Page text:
Fireworks Safety – Site Layout

Setting off your fireworks in the right place can make the all the difference to your display and ensure the spectators are kept safe. So whether your display is a huge public event or a small bash in the back garden, preparation is essential. You need to ensure the site is suitable for the fireworks you intend letting off. This section takes a look at various types of sites – including the typical back garden.


Getting started

As entertaining as they are, fireworks are still explosives and need a suitable safety distance between them and spectators. The purpose of a good venue is to ensure this minimum distance is met, with extra margin for error where possible. The resulting area between the front line spectators and the first fireworks is called the safety zone.

If you’re very new to fireworks, you may not appreciate that another safety distance is required on the other side of the fireworks – for the fall out. This fall out (debris) can pose a safety risk second only to the fireworks themselves. This no-man’s land behind the fireworks is known as the fall out zone.

Big Fireworks

This photo of a large display firework and firer will give you an idea of just how powerful larger consumer fireworks are. Even allowing for a generous firer height of 6ft in this photo, the firework's effects reach 175ft and fan out to 145ft across. So are you SURE your garden is big enough?

Between the safety and fall out zones is where your fireworks will be set up. This is known as the fireworks zone. Within this zone, care needs to be taken where you set each type of firework up, something which will be covered later in this section.

Finally, no firework display would be complete without some spectators, and not surprisingly they’ll be standing in the spectator zone (if they’re not, you’re in trouble!).


The safety zone

The safety distance between your fireworks and the spectators is determined by a number of factors such as:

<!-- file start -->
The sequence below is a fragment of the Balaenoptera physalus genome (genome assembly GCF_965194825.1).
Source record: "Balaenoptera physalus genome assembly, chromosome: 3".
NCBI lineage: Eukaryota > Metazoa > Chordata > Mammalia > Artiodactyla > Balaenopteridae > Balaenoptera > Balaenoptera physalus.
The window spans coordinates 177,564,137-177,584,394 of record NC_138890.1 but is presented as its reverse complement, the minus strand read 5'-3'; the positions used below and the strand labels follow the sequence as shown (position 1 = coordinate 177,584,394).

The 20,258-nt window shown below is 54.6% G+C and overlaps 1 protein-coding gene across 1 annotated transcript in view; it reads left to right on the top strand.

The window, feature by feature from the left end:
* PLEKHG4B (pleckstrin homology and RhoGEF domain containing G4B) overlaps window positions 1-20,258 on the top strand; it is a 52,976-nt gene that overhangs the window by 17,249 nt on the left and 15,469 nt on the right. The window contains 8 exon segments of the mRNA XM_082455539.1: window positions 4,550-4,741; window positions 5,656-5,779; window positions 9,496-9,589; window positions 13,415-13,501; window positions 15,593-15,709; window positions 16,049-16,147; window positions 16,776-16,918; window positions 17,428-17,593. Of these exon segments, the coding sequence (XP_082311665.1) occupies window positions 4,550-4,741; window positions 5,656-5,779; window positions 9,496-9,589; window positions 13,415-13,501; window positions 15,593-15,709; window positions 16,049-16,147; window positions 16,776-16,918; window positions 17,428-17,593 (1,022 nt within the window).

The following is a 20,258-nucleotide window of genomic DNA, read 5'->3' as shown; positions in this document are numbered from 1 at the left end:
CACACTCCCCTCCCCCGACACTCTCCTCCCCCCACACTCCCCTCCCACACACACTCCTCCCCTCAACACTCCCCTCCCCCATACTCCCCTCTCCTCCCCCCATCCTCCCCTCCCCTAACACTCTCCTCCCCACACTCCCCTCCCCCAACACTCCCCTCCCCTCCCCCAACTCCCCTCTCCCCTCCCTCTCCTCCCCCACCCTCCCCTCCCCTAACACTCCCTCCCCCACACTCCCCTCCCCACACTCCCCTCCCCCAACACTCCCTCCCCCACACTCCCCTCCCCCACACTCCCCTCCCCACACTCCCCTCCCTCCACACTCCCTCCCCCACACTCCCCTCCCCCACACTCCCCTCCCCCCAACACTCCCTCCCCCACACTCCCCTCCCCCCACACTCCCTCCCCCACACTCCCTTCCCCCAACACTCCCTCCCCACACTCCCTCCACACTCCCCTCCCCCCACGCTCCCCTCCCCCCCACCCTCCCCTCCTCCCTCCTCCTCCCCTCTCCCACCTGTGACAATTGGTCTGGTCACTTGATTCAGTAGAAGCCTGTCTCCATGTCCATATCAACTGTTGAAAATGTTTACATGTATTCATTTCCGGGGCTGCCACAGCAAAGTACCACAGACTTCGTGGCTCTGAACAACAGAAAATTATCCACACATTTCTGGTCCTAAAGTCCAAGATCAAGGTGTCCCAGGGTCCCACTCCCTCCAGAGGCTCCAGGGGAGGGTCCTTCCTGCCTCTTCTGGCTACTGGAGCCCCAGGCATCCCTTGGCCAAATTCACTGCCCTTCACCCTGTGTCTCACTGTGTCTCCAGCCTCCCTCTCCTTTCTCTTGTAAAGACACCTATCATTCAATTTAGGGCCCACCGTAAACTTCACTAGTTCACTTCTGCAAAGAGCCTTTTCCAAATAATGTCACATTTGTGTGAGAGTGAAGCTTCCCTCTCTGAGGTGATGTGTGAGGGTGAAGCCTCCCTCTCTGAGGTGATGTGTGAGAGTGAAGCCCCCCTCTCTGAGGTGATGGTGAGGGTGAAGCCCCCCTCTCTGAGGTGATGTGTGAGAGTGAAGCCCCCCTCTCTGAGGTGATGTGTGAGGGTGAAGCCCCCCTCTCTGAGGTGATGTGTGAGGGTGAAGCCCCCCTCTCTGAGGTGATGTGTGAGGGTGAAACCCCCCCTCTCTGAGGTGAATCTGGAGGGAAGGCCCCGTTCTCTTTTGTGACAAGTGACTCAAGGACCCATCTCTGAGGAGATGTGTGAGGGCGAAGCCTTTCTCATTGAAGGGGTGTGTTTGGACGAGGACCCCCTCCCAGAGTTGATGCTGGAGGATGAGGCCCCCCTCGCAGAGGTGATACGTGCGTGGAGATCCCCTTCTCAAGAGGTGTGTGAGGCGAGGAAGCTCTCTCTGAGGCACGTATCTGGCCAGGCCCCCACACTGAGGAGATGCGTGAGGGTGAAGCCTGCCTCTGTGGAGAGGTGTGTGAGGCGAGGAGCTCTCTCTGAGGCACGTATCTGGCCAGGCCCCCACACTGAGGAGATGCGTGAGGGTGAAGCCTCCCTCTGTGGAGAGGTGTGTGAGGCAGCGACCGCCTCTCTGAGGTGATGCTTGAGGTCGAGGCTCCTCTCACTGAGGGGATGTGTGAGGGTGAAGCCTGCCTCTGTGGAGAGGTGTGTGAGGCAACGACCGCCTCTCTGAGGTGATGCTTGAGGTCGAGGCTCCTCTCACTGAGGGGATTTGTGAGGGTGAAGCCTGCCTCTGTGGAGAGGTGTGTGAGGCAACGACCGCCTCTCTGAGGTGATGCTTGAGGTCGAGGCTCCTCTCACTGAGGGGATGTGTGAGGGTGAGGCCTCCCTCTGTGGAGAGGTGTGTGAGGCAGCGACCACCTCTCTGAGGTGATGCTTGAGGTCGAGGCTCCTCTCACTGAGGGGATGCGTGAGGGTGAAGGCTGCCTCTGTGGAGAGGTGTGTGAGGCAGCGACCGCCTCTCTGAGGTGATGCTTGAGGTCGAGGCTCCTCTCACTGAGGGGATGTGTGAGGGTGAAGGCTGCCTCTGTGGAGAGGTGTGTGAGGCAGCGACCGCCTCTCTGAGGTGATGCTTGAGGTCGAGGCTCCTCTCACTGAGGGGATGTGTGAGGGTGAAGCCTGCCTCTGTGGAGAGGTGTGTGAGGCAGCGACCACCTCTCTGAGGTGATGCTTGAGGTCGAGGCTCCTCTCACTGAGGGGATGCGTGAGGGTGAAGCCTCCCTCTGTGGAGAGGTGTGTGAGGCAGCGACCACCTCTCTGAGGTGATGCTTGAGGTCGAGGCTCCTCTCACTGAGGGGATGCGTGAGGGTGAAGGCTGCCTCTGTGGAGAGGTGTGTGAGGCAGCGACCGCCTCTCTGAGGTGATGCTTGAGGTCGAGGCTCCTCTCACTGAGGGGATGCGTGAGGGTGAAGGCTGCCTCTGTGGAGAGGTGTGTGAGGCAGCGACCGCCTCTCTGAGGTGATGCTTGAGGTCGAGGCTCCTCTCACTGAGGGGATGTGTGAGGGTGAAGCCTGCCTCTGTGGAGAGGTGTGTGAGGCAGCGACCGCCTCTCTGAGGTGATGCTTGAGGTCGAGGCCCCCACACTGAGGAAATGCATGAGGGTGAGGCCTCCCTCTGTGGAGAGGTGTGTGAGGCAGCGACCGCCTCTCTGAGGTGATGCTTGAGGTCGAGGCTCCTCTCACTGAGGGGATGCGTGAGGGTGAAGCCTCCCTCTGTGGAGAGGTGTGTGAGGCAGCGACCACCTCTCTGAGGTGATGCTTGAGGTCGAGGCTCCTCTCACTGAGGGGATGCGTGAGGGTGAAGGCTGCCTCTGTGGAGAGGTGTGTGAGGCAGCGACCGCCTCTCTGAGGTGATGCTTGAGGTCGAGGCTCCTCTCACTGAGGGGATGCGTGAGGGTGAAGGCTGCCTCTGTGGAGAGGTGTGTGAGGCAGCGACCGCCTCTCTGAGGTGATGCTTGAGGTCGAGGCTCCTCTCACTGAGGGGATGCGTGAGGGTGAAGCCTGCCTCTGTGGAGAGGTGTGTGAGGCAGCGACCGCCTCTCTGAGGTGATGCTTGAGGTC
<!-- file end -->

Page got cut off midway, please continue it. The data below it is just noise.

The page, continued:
• The classification of the firework.
  • The type of firework.
  • The firework’s power.

Consumer fireworks are currently classified as either Category 2 or Category 3 (Category 4 fireworks are for sale to, and use by professionals only; they are not covered by this guide).

Category 2 fireworks are also known as “garden” fireworks. They have a minimum spectator distance of either 5 metres or 8 metres depending on the type of classification. Category 3 fireworks are also known as “display fireworks”. They have a minimum spectator distance of 25 metres. You can read more about this in the Fireworks Classifications article.

You’d think it’s easy to create a safety zone of either 5, 8 or 25 metres. In practice however if you have the room, it is recommended to have more distance, especially for large displays. Remember too, the minimum distance must extend all around the fireworks, in particular along the sides.

If you are mixing garden and display fireworks in the same display, always ensure the respective safety distances are adhered to. So, it is safe to put the garden fireworks 5m or 8m away, and the display fireworks at 25m. It is also fine to put ALL the fireworks at 25m. But never put display fireworks at 5m!

Never ignore the correct safety distances even if the firework “looks small”. The safety distance is there for a reason. Ignore it and you not only risk injury to spectators, but possible criminal or legal action if you were deemed to be acting irresponsibly.

A common question from beginners is “If my firework has a 25m spectator distance does this mean it must also be 25m from houses, trees or other structures?”. The answer to this is no. The safety distance refers only to people. However do use common sense and take into account what fall out will come down and whether this poses a danger to any nearby building. It would be a bad idea to fire cakes right next to a conservatory or a marquee for example.

Unlike the audience, firers will be protected with goggles, helmets etc, and are therefore exempt from these distances. However, use common sense. Firers should not stand too close to fireworks even with protection and never ever stand directly over them.